Tahu counts cost of anti-racism stance - Sports News - Fanatics - the world's biggest events

Tahu counts cost of anti-racism stance

By David Beniuk 22/06/2010 06:56:30 PM Comments (0)

Timana Tahu admits his anti-racism stance has come at a personal cost, but has refused to use it as an excuse for losing his cool in Monday night's fiery NRL loss to Newcastle.

Tahu will miss four matches, and State of Origin III, when he enters an early guilty plea to the serious charge of a grade three reckless high tackle on Wednesday for the swinging arm which collected Knights winger James McManus at EnergyAustralia Stadium.

The trip to Newcastle - the former club of both Tahu and former NSW assistant coach Andrew Johns - was the Parramatta centre's first match since he walked out of the Blues' Origin II camp in protest over racist remarks made by Johns.

Tahu said he had tried to put the drama of the past 10 days out of his mind as he prepared for the game, which also featured NSW and Knights captain Kurt Gidley, but conceded it had been a tough period.

"That was something I had to clear from my head because it was a big week and the stance I'm taking, it does take a toll on you and it's taken a toll on my family as well," Tahu told reporters on Tuesday.

"I've had sleepless nights and it's been draining but coming back to training with the boys, it's been good because I got to have fun again and they lightened my day up a little bit."

The Eels indicated late on Tuesday that Tahu would not fight the charge after CEO Paul Osborne had consulted renowned judiciary lawyer Geoff Bellew.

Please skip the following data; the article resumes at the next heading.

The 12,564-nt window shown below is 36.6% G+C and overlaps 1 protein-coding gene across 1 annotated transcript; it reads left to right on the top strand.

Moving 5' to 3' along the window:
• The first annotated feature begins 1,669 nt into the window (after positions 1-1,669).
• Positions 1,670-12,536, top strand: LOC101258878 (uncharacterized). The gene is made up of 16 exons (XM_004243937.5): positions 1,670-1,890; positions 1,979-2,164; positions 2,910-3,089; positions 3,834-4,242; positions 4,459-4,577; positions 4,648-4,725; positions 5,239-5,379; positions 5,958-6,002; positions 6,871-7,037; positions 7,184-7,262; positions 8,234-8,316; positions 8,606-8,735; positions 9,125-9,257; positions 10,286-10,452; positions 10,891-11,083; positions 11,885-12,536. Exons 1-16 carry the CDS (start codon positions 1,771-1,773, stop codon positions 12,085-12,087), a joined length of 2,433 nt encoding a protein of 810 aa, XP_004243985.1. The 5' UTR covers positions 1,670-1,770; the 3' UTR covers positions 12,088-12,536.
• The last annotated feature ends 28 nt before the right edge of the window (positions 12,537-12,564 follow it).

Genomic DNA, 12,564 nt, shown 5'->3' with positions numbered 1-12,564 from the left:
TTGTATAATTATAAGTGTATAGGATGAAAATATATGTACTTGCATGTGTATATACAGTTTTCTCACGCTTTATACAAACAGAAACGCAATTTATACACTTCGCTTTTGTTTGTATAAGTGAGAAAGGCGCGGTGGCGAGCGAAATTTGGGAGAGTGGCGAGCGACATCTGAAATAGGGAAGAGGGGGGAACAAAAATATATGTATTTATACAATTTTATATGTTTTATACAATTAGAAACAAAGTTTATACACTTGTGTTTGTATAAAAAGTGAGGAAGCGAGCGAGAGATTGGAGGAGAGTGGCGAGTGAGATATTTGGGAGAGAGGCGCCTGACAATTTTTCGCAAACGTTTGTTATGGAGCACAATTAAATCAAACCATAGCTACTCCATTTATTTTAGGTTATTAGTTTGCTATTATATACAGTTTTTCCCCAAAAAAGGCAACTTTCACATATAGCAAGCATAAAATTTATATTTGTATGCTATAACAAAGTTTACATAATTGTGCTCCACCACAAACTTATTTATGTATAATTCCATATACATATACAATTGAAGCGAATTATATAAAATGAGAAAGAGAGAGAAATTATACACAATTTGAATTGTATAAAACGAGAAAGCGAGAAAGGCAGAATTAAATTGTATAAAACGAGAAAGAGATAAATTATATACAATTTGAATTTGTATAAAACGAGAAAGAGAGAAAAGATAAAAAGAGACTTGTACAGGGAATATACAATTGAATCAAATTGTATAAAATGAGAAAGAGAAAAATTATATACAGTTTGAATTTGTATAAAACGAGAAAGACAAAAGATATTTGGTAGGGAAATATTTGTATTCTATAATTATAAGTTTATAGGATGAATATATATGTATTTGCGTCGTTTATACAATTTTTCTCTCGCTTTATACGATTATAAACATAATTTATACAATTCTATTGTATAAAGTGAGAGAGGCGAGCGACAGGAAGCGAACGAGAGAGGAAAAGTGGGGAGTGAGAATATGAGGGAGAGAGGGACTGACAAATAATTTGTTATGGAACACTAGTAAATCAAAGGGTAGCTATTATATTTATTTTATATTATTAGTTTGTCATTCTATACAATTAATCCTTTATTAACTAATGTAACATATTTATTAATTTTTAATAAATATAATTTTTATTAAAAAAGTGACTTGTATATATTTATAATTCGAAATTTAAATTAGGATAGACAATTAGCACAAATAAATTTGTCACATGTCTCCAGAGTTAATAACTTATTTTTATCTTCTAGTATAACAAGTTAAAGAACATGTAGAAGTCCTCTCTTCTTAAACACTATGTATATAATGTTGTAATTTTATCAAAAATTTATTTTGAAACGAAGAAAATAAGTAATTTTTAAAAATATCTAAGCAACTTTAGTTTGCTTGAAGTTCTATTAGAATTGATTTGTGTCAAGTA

"It was a pretty high shot and he knows that he probably made a mistake and he's very disappointed in himself as we are," Osborne said.

Despite the personal toll, Tahu is adamant his crusade to rub out racism will continue, saying he has a wider agenda than just the NRL.

"I think it's a fight I've got to have and it has to be addressed to the nation and not just to the NRL that you've got to take a stance on racism," he said.

"The line's been drawn in the sand and you either be on the side where you don't condone racism or you're an ignorant person.

"I've got to take this (stance) not only for me but for the next generation of kids that will be coming through the NRL and for the future of Australia."

Tahu said he had received support from a wide range of ethnic groups.

"Not only just the indigenous players, all sorts of cultures, like Lebanese, European, Asian, Italian, everyone," he said.

"This is what Australia's built on, we do live in a multicultural place and I feel like I'm getting support from everyone which is making me feel that I need to take this stand.

"We're in 2010 now and if we don't address this then the world's going to leave us behind."

He said he had not been sledged by Knights players and denied the fiery on-field behaviour which saw him sinbinned on Monday night had eventuated because he was up against his former club, which some past players have claimed had had a racist culture.

"It was a big week in the build-up to the game, but it didn't really matter if it was Newcastle or not," he said.

"That's the way I play, I'm an aggressive player.

"I did the same thing in Origin I, it's the way I've been playing all year."

He will meet the NRL's Indigenous Council and representatives of the Human Rights Commission on Thursday before speaking with Johns again for mediation.

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